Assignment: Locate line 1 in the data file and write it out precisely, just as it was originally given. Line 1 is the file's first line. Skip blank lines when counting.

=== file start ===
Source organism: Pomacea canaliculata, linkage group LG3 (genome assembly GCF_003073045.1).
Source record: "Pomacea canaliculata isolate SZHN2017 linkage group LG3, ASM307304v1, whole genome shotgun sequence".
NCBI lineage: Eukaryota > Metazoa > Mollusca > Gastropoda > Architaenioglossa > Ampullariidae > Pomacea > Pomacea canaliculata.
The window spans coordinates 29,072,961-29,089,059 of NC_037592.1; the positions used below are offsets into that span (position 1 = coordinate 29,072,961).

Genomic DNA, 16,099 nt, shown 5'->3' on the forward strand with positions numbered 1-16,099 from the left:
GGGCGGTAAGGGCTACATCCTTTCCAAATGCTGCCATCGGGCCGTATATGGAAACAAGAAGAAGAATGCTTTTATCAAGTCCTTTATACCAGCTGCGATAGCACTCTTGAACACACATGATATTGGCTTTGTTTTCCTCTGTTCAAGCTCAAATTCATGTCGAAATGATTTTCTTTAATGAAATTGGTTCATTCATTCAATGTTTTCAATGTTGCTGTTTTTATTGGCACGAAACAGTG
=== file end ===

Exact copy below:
Source organism: Pomacea canaliculata, linkage group LG3 (genome assembly GCF_003073045.1).